The Mississippi Lowland Aquatic Faunal Region is quite distinct from other Missouri habitats. As with all other aquatic habitats, in order to grasp the characteristics of waterways, it helps to understand the lay of the land.
The Mississippi Lowland region of southeast Missouri is a broad, low plain of alluvial soils (soils composed of clay, sand, and gravel deposited by the river). Much of these lowlands is less than 300 feet above sea level; this contrasts greatly with the nearby Ozark highlands, which can be 1,400 or more feet above sea level. The lowland region is separated from the Ozarks by an abrupt change of elevation from 50 to 250 feet.
The general flatness of these lowlands is broken only by the Benton Hills and Crowley’s Ridge, which extend in a curved line from the Mississippi River in northeastern Scott County southwestward to the St. Francis River in Dunklin County.
Bedrock is visible at the surface only along the Ozark edge and in a few places on Crowley’s Ridge; otherwise, the land is covered by hundreds of feet of alluvial soil deposited over millennia by the Mississippi and Ohio rivers. In some places, the deposits are at least 2,700 feet deep.
Swampland Became Cropland
Bald cypress's swollen, buttressed trunk bases and cone-shaped “knees” are adaptations for growing in swampy habitats.
To understand the waterways of southeast Missouri, we need to look at the transformation of that region from swampland to cropland. Though it is still sometimes called “Swampeast Missouri,” not much is left of the Bootheel’s swampy presettlement landscape. Vast, sunny fields of cotton and other row crops now dominate the Bootheel.
Before settlement, the lowlands of Missouri’s Bootheel were covered by bald cypress swamps and sloughs interspersed with low, sandy ridges. The region was drained by streams that entered from the Ozarks to the north. Two of these, the Castor and Whitewater rivers, joined to form the Little River, which drained much of the interior of the lowlands. To the west, the lowlands were drained by the lower St. Francis, Black, and Little Black rivers.
In the past, almost all of the lowlands were covered by water during the wet seasons. Mississippi River floodwaters sometimes swept as far west as the St. Francis River.
But in the early 1900s, people began to clear and drain the swamps, and now the lowlands are one of the most intensively cultivated regions of Missouri.
- The Headwater Diversion Channel was built, which shunts the flow of the upper Castor and Whitewater rivers east into the Mississippi River near Cape Girardeau. This disrupted the flow of the Little River.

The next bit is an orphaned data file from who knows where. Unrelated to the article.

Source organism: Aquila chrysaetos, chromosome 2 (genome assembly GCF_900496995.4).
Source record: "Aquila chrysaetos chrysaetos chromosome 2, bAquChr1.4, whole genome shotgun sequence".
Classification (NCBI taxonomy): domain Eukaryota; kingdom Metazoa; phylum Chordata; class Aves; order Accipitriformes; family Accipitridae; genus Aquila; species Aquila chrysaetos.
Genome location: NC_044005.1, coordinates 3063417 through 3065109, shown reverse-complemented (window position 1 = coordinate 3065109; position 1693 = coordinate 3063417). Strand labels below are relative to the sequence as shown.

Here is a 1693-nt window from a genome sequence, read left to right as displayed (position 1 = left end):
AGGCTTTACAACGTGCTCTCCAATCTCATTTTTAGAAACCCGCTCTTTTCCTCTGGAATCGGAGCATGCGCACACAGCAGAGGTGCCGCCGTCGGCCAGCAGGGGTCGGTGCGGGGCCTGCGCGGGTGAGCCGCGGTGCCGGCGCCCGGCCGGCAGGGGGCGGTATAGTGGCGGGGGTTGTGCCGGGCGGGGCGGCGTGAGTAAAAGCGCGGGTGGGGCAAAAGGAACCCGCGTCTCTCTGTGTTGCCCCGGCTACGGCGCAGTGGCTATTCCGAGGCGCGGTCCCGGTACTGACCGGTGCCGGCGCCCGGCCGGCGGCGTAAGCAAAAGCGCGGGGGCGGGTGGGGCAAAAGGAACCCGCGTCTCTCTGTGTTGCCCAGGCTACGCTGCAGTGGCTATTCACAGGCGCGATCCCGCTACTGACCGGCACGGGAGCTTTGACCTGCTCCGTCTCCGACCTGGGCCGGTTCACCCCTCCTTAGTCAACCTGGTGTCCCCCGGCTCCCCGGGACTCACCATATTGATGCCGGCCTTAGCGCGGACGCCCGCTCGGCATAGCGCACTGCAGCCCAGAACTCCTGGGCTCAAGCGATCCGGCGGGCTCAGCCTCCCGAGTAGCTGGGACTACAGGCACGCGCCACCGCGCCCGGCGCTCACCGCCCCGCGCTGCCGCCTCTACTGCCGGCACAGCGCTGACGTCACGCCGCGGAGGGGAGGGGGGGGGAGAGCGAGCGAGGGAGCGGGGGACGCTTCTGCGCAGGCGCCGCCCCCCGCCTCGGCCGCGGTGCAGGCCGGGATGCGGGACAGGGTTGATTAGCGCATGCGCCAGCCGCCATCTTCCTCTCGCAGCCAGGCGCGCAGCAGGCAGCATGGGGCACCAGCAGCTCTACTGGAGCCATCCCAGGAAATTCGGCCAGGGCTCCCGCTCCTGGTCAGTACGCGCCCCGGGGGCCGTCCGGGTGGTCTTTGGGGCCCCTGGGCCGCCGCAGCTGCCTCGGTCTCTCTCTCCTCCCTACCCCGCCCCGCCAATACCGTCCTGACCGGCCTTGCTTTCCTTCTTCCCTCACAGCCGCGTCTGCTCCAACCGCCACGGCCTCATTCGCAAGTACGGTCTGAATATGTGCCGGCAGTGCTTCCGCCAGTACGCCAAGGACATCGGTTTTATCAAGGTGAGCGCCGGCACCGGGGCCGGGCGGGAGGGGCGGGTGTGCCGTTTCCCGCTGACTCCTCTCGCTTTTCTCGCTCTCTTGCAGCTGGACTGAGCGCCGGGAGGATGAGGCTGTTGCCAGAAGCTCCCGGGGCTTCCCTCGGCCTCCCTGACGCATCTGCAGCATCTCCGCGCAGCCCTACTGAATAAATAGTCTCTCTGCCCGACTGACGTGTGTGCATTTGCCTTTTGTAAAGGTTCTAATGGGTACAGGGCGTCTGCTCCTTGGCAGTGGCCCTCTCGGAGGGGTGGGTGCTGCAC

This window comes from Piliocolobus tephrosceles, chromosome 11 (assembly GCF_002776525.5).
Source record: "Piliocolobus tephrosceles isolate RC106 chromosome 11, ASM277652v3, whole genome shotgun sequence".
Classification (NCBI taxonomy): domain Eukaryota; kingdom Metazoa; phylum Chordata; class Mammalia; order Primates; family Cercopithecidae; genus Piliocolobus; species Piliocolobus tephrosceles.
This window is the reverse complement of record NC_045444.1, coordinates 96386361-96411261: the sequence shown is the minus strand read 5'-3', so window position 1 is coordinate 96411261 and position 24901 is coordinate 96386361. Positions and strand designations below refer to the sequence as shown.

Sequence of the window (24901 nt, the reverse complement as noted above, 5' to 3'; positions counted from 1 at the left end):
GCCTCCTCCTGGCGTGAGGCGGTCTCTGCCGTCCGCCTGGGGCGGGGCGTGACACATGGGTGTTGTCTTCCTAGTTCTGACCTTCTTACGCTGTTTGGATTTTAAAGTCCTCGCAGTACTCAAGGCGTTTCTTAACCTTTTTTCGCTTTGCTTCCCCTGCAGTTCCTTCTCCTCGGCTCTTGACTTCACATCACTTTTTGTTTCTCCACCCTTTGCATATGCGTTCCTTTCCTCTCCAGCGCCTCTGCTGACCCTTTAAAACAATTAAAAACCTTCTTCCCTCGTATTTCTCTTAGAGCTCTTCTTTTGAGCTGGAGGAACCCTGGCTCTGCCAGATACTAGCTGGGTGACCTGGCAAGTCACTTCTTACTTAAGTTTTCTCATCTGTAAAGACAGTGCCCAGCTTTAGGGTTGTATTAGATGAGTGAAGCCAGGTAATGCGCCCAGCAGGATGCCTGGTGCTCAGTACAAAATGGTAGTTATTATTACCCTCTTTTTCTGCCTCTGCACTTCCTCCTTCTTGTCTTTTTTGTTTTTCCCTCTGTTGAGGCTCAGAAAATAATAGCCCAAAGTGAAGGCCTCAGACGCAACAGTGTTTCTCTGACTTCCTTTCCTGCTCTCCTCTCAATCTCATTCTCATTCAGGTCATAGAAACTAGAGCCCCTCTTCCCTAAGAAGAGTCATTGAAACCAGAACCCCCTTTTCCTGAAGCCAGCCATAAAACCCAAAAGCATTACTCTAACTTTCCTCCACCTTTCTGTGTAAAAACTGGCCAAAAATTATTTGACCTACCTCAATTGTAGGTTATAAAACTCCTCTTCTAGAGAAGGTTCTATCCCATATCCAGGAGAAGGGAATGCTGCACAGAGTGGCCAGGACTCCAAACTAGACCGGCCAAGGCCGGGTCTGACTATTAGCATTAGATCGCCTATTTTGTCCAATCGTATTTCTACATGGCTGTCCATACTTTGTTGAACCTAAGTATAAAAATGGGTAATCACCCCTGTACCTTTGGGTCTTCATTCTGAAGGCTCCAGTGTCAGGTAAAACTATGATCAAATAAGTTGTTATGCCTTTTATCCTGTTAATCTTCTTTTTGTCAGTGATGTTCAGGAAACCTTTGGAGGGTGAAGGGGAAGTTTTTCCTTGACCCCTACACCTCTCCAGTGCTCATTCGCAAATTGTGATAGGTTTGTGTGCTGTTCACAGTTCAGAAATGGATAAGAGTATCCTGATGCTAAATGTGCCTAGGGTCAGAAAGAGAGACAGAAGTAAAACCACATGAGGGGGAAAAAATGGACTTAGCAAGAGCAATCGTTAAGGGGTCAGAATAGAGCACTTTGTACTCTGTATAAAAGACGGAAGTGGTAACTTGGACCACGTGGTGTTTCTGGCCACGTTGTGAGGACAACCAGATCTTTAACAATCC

- A complex network of ditches now drain the former swamplands of the Little River valley; these flow south into Big Lake, Arkansas.
- Many other drainage projects were implemented throughout the lowlands, and today only remnants of the once-extensive swamplands remain.
Aquatic Habitats In The Lowlands Today
To see remnants of Missouri's natural swampland, visit publicly owned natural areas.
The only extensive areas of natural swampland remaining in the lowlands are publicly owned: Mingo Swamp, Otter Slough, Duck Creek, and Big Oak Tree State Park. Here, water levels fluctuate drastically on a seasonal basis, and current is absent. During low-water periods, the water is clear and is usually stained by tannins (organic materials that color the water brownish, like tea). The substrate is silt, often covered by leaves, sticks, and other organic debris. Woody plants include buttonbush, bald cypress, and swamp tupelo.
The principal, essentially natural streams remaining in this region are the lower St. Francis, Black, and Little Black rivers. Water clarity varies from low to moderate, and substrates are usually silt or sand, and occasionally small gravel. Riffles are few or lacking; the stream channel is basically large pools with little or no current. There is generally little aquatic vegetation, though the banks are usually tree lined.
Much of the remaining stream habitat in the Bootheel lowlands consists of approximately 1,200 miles of drainage ditches.
Much of the remaining stream habitat in the region consists of the approximately 1,200 miles of drainage ditches. These ditches vary greatly in size, water clarity, current velocity, substrate type, and amount of aquatic vegetation. The ditches have well-sustained base flows because the deep sands and gravels underlying the region can store vast quantities of groundwater.
- The biggest ditches amount to small rivers, with nearly uniform depth and considerable current; there is little plant cover, though water willow often lines the shores.
- Some of the smaller ditches have no perceptible current, with silt and organic debris at the bottom, while others are fairly swift, with sand and small gravel on the bottom. The smaller ditches typically contain submerged aquatic plants, especially coontail, water milfoil, and various pondweeds. In the shallowest, slowest ditches, water primrose (Ludwigia sp.) is characteristic.
Plants and Animals
Compared to the flora and fauna in other parts of Missouri, those in the Bootheel are quite different. There are some 23 Missouri fish species that either confined to the lowlands or occur only occasionally elsewhere in Missouri. Many fishes of the Gulf Coastal Plain reach the northern limit of their range in the lowlands of southeastern Missouri.